Milford Graves

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Milford Graves
Milford Graves.jpg
Background information
Born (1941-08-20) 20 August 1941 (age 73)
Jamaica, Queens, New YorkUnited States
Genres Avant-garde jazz, Jazz, World music
Occupations Musician, songwriter, instructor
Instruments Drums, conga drums, Percussion, timbales, Vocals,
Labels ESP-Disk, Prestige, Fontana, RCA, Tzadik Records
Associated acts Paul Bley, Hugh Masekela, Miriam Makeba, Graves Pullen Duo

Milford Graves (born August 20, 1941 in Queens, New York)[1] is an American jazz drummer and percussionist, most noteworthy for his early avant-garde contributions in the early 1960s with Paul Bley and the New York Art Quartet. He is considered to be a free jazz pioneer, liberating the percussion from its timekeeping role.[2]

Graves has worked as a sideman and session musician with a variety of established jazz musicians throughout his career, including Don Pullen, Eddie Gomez, Andrew Cyrille, Rashied Ali, Kenny Clarke, Don Moye, Philly Joe Jones, John Zorn and Albert Ayler. He has invested his time in research within the field of healing through music.[3] Graves accepted a job in 1973 as an instructor at Bennington College in Bennington, Vermont.[1]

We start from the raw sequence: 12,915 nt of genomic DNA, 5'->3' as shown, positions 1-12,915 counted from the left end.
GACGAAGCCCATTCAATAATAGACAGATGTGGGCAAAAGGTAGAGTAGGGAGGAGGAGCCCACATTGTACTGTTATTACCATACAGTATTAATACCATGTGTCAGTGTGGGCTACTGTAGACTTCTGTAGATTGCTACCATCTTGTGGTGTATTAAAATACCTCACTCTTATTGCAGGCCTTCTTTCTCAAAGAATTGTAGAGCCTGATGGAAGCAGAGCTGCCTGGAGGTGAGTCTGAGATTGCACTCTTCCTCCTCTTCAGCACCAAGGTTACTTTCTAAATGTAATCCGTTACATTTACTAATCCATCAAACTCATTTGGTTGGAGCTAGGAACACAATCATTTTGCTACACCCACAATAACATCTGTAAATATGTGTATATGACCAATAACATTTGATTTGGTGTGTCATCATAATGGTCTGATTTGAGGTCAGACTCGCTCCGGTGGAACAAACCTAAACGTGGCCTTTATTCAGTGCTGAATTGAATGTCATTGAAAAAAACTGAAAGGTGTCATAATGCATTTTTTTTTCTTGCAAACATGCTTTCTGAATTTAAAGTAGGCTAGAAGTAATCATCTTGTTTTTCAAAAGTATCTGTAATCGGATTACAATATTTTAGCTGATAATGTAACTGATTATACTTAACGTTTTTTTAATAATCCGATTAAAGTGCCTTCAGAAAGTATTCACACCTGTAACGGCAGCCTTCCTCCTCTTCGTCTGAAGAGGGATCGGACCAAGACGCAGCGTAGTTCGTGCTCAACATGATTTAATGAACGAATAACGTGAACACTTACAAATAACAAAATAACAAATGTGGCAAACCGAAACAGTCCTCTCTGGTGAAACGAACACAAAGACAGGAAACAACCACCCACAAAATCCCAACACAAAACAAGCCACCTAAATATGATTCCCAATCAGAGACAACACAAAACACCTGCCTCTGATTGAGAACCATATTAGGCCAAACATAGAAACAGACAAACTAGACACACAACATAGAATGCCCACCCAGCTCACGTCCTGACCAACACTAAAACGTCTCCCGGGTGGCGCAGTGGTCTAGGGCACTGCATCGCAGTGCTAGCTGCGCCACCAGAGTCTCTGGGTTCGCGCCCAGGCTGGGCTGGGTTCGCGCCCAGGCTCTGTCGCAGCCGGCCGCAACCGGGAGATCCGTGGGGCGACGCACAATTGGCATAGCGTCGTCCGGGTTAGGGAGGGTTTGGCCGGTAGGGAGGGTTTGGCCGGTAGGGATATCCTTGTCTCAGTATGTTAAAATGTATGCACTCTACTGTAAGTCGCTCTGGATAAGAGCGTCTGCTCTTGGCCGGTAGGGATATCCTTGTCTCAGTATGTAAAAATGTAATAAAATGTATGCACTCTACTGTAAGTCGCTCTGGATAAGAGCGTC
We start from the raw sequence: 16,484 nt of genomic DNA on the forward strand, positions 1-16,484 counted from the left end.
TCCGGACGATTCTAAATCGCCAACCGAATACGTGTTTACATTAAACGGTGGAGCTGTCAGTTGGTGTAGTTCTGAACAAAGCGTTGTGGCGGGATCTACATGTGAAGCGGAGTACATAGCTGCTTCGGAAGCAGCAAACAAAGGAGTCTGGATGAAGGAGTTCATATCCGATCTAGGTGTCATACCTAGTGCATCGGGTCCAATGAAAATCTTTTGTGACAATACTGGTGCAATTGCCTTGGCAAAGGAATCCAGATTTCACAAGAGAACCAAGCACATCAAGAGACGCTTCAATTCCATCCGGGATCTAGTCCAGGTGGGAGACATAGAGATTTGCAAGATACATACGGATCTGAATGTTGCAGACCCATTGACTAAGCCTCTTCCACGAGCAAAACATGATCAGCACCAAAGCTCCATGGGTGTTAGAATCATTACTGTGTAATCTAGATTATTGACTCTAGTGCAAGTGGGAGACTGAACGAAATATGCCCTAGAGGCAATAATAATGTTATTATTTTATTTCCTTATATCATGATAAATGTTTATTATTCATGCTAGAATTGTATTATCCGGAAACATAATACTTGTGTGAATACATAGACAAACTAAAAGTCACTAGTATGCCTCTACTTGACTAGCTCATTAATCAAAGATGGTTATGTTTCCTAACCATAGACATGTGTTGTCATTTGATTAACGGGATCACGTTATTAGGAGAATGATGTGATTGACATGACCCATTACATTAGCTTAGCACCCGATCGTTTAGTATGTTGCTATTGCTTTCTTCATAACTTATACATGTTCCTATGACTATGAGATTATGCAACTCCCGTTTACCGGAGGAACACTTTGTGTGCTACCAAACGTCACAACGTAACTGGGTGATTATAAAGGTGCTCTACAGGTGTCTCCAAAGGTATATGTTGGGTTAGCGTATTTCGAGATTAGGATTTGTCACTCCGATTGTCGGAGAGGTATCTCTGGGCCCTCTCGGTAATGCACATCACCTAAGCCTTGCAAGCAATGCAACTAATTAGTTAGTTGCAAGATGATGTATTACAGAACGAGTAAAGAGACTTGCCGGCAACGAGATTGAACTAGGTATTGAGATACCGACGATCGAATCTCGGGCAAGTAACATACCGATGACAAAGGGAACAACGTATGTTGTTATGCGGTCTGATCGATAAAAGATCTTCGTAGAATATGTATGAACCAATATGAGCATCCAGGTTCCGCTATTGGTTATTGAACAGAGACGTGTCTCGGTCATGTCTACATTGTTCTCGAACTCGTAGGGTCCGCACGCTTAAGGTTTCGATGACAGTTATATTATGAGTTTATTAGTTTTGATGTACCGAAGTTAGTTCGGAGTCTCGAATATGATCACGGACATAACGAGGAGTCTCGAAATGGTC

Discography[edit]

As leader[edit]

  • 1965: Percussion Ensemble (ESP Disk)
  • 1977: Meditation Among Us (Kitty)
  • 1977: Babi (IPS)
  • 1998: Grand Unification (Tzadik)
  • 2000: Stories' (Tzadik)

As sideman[edit]

with Montego Joe

with Giuseppi Logan

With Paul Bley

with New York Art Quartet

with the Jazz Composer's Orchestra

with Miriam Makeba

  • Makeba Sings! (RCA)

with Lowell Davidson

with Don Pullen

  • At Yale University (PG)
  • Nommo (SRP)

with Albert Ayler

with Sonny Sharrock

  • Black Woman (Vortex)

with Andrew Cyrille

  • Dialogue Of The Drums (IPS)

with Various Artists

  • New American Music Volume 1-New York Section/Composers of the 1970's (Folkways)

with Sun Ra

  • Untitled Recordings (Transparency)

with Kenny Clarke/Andrew Cyrille/Famoudou Don Moye

with David Murray

with John Zorn

with Anthony Braxton & William Parker

References[edit]

  1. ^ a b "Milford Graves at All About Jazz". All About Jazz. AOL.Muaix. Retrieved 9 August 2010. 
  2. ^ Litweiler, John (1984). The Freedom Principle:Jazz after 1958. Da Capo. p. 137. ISBN 0-306-80377-1. 
  3. ^ Corey Kilgannon, "Finding Healing Music in the Heart", New York Times, November 9, 2004 Retrieved November 20, 2004

External links[edit]